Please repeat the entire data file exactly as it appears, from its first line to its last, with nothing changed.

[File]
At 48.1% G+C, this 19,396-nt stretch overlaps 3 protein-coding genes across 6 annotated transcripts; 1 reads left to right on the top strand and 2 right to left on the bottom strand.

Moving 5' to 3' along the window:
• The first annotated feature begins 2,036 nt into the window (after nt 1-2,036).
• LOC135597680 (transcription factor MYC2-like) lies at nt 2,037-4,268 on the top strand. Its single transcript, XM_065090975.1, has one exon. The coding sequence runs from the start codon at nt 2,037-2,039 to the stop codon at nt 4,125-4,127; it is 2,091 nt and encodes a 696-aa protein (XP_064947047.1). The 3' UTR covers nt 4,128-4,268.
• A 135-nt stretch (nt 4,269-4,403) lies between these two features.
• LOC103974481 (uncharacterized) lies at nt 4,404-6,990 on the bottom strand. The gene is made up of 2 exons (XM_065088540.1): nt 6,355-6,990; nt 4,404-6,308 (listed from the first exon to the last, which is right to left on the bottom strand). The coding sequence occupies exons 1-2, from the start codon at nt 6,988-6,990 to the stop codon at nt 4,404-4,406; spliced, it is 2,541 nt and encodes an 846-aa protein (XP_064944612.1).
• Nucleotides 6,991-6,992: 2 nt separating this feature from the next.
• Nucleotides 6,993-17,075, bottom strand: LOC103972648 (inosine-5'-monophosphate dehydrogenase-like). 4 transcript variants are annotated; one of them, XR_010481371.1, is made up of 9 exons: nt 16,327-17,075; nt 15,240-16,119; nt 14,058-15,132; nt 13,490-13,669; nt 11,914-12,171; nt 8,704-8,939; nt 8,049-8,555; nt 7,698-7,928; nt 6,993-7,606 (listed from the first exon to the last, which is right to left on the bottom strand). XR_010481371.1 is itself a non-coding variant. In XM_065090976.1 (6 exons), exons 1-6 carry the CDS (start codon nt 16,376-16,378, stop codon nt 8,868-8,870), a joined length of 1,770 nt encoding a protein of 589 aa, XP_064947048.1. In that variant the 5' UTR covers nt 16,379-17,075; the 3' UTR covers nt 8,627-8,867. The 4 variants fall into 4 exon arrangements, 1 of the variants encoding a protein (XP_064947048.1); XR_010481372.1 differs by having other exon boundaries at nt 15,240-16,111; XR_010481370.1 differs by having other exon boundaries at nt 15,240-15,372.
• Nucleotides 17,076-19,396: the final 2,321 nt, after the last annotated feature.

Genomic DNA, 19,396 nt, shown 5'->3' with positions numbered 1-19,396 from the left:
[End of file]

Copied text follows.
At 48.1% G+C, this 19,396-nt stretch overlaps 3 protein-coding genes across 6 annotated transcripts; 1 reads left to right on the top strand and 2 right to left on the bottom strand.

Moving 5' to 3' along the window:
• The first annotated feature begins 2,036 nt into the window (after nt 1-2,036).
• LOC135597680 (transcription factor MYC2-like) lies at nt 2,037-4,268 on the top strand. Its single transcript, XM_065090975.1, has one exon. The coding sequence runs from the start codon at nt 2,037-2,039 to the stop codon at nt 4,125-4,127; it is 2,091 nt and encodes a 696-aa protein (XP_064947047.1). The 3' UTR covers nt 4,128-4,268.
• A 135-nt stretch (nt 4,269-4,403) lies between these two features.
• LOC103974481 (uncharacterized) lies at nt 4,404-6,990 on the bottom strand. The gene is made up of 2 exons (XM_065088540.1): nt 6,355-6,990; nt 4,404-6,308 (listed from the first exon to the last, which is right to left on the bottom strand). The coding sequence occupies exons 1-2, from the start codon at nt 6,988-6,990 to the stop codon at nt 4,404-4,406; spliced, it is 2,541 nt and encodes an 846-aa protein (XP_064944612.1).
• Nucleotides 6,991-6,992: 2 nt separating this feature from the next.
• Nucleotides 6,993-17,075, bottom strand: LOC103972648 (inosine-5'-monophosphate dehydrogenase-like). 4 transcript variants are annotated; one of them, XR_010481371.1, is made up of 9 exons: nt 16,327-17,075; nt 15,240-16,119; nt 14,058-15,132; nt 13,490-13,669; nt 11,914-12,171; nt 8,704-8,939; nt 8,049-8,555; nt 7,698-7,928; nt 6,993-7,606 (listed from the first exon to the last, which is right to left on the bottom strand). XR_010481371.1 is itself a non-coding variant. In XM_065090976.1 (6 exons), exons 1-6 carry the CDS (start codon nt 16,376-16,378, stop codon nt 8,868-8,870), a joined length of 1,770 nt encoding a protein of 589 aa, XP_064947048.1. In that variant the 5' UTR covers nt 16,379-17,075; the 3' UTR covers nt 8,627-8,867. The 4 variants fall into 4 exon arrangements, 1 of the variants encoding a protein (XP_064947048.1); XR_010481372.1 differs by having other exon boundaries at nt 15,240-16,111; XR_010481370.1 differs by having other exon boundaries at nt 15,240-15,372.
• Nucleotides 17,076-19,396: the final 2,321 nt, after the last annotated feature.

Genomic DNA, 19,396 nt, shown 5'->3' with positions numbered 1-19,396 from the left: